Our approach to EBSA within East Sussex is aligned with Therapeutic Thinking. This focuses on how all children and young people are supported. It focuses particularly on mental health and emotional wellbeing. Therapeutic Thinking helps to develop an understanding of how to respond to those who may be communicating through concerning behaviours, such as EBSA.

When supporting a child experiencing EBSA, we see it as important to consider not only the within child factors, but also systemic and environmental factors that may be influencing their behaviours. The local authority ask that schools take a proactive approach to understanding and managing EBSA. This should be part of a whole-school initiative to monitoring attendance and promoting emotional wellbeing.

East Sussex Education Services have developed an EBSA Toolkit and associated training to support schools and parent carers. This uses the Assess, Plan, Do, Review (APDR) cycle to develop support around a child experiencing EBSA. It is vital that support is developed in conjunction with all relevant stakeholders. This should include the family and the child or young person.

Safeguarding and attendance

The local authority makes it a priority for all staff to be aware that children going missing and children who are absent from education can be a vital warning sign of various safeguarding issues. These can include:

  • neglect
  • sexual abuse
  • child sexual and criminal exploitation, such as county lines involvement.

It may also indicate mental health problems, risk of substance abuse, risk of travelling to conflict zones, risk of female genital mutilation, ‘honour’ based abuse or risk of forced marriage. Early intervention is necessary to identify any underlying safeguarding risk. It also helps prevent a child from going missing or being absent from education in the future.  This includes when problems are first emerging but also where children are already known to Children’s Social Care. This may include those on a child in need or child protection plan, or a looked after child. Going missing or being absent from education may increase known safeguarding risks within the family or in the community.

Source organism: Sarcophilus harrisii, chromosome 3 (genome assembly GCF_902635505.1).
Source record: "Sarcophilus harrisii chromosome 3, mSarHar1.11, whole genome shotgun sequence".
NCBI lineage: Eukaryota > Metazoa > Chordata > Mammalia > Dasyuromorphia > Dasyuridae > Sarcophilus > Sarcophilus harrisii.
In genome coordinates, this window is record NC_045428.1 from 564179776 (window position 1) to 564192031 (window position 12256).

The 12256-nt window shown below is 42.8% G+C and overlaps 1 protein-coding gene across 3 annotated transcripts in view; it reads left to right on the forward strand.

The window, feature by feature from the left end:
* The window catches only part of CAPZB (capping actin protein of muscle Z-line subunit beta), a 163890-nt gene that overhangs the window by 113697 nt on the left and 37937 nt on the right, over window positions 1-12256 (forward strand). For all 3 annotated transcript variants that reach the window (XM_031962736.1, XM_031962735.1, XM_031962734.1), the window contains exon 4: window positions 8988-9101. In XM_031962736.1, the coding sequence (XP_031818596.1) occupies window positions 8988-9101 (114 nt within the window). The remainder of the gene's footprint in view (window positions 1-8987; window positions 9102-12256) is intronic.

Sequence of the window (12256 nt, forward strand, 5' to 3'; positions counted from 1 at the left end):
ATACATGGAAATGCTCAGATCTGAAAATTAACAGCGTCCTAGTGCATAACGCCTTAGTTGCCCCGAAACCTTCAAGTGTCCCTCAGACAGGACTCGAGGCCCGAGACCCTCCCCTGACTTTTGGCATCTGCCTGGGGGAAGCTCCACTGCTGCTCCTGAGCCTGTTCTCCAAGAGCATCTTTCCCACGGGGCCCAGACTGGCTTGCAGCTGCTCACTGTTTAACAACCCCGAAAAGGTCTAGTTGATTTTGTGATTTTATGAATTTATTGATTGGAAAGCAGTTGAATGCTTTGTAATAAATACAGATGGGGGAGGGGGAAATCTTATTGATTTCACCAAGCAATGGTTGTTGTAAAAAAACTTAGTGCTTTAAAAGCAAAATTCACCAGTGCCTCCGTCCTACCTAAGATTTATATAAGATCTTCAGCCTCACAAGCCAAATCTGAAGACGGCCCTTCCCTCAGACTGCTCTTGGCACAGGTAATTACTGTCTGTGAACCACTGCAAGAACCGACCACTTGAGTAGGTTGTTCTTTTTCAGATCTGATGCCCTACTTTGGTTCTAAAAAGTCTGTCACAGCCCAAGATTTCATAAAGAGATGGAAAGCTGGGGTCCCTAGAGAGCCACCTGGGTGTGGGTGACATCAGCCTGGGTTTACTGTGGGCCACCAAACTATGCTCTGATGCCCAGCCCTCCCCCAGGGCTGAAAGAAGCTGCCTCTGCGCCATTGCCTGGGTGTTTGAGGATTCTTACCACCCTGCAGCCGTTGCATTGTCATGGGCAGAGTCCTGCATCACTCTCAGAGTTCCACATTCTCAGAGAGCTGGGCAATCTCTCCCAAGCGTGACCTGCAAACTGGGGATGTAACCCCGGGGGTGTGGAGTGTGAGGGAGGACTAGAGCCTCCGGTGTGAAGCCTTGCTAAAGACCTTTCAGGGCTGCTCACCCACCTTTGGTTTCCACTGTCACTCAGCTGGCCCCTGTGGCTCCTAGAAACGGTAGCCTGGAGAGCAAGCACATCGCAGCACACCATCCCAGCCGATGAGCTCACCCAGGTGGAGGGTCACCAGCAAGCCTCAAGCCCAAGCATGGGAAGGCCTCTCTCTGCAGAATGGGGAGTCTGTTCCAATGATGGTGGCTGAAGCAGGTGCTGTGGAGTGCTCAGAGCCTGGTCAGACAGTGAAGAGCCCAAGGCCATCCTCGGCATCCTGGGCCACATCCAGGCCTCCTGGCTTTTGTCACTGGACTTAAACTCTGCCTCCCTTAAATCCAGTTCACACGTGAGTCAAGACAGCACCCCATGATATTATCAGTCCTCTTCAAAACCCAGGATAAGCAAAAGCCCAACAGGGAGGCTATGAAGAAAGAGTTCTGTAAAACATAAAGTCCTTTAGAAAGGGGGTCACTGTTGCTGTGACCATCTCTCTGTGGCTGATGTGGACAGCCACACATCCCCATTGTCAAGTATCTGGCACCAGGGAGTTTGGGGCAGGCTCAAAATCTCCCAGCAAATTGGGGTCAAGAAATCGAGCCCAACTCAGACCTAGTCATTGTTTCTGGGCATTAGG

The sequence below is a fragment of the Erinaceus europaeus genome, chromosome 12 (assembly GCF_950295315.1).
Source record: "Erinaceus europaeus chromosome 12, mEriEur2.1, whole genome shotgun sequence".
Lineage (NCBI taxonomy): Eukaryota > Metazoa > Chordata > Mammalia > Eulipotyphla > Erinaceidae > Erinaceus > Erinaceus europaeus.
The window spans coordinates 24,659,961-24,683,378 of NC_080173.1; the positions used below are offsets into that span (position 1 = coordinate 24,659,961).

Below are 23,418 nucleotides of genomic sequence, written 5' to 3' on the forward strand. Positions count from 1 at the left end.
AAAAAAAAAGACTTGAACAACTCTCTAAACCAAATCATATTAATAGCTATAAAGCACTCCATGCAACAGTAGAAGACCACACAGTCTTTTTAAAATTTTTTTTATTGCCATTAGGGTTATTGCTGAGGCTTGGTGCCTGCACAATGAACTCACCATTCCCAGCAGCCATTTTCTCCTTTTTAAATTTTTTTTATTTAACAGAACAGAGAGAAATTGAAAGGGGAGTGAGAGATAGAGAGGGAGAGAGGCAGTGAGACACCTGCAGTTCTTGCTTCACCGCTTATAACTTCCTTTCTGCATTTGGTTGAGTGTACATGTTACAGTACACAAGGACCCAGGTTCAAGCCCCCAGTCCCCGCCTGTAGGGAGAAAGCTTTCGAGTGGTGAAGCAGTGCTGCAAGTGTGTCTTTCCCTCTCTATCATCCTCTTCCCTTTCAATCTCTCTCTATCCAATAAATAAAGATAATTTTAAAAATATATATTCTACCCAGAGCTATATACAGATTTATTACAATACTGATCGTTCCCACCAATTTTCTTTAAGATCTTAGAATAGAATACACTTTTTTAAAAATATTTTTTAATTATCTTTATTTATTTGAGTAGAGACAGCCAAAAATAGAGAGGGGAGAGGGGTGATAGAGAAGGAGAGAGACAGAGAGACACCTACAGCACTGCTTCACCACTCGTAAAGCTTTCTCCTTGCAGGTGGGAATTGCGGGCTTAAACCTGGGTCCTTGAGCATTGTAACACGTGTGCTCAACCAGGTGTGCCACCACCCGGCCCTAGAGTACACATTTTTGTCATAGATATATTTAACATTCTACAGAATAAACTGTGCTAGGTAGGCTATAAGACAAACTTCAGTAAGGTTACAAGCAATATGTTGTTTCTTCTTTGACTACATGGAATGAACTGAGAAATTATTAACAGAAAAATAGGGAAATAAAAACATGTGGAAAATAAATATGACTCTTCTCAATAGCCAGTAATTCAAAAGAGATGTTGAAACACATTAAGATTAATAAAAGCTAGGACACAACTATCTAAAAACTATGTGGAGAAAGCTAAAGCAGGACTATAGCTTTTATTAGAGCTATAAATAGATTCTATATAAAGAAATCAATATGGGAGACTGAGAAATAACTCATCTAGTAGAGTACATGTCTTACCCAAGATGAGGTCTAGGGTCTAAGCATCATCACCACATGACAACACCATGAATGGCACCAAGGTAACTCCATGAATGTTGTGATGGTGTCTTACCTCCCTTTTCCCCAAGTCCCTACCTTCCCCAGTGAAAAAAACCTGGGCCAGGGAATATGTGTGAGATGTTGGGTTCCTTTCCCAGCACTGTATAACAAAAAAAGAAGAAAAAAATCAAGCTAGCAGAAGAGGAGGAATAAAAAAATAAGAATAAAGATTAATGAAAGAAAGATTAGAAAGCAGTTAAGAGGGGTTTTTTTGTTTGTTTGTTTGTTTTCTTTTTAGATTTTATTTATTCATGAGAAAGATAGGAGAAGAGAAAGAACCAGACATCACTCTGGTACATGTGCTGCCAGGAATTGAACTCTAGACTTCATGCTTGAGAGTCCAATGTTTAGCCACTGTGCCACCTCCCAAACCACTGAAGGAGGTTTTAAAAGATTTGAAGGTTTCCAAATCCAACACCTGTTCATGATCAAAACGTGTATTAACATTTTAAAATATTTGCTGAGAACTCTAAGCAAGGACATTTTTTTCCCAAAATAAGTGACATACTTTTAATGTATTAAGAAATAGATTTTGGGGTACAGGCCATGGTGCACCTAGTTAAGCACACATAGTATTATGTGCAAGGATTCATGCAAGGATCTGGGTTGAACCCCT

The local authority’s Safeguarding team provide support and training to all schools and settings. They also reinforce the importance of completing registers in a timely and accurate way.

All in-school absence procedures need to be followed by staff. These are a key focus of work undertaken by the school Designated Safeguarding Lead (DSL). Although the DSL has oversight of attendance, the local authority encourages all staff to have professional curiosity around school absence and emerging attendance patterns and trends. Concerns should be raised with key staff within the school and setting. 

The local authority will ensure that the DSL is informed of attendance patterns, and where there are concerns for individual children the response to this will be considered within the context of safeguarding. This should include the use of the Continuum of Need and indicators, and any subsequent actions including referrals to appropriate services. 

Unfortunately, in some instances, poor attendance could be an indicator of possible neglect. Schools are reminded to consider the Neglect Matrix in making these assessments.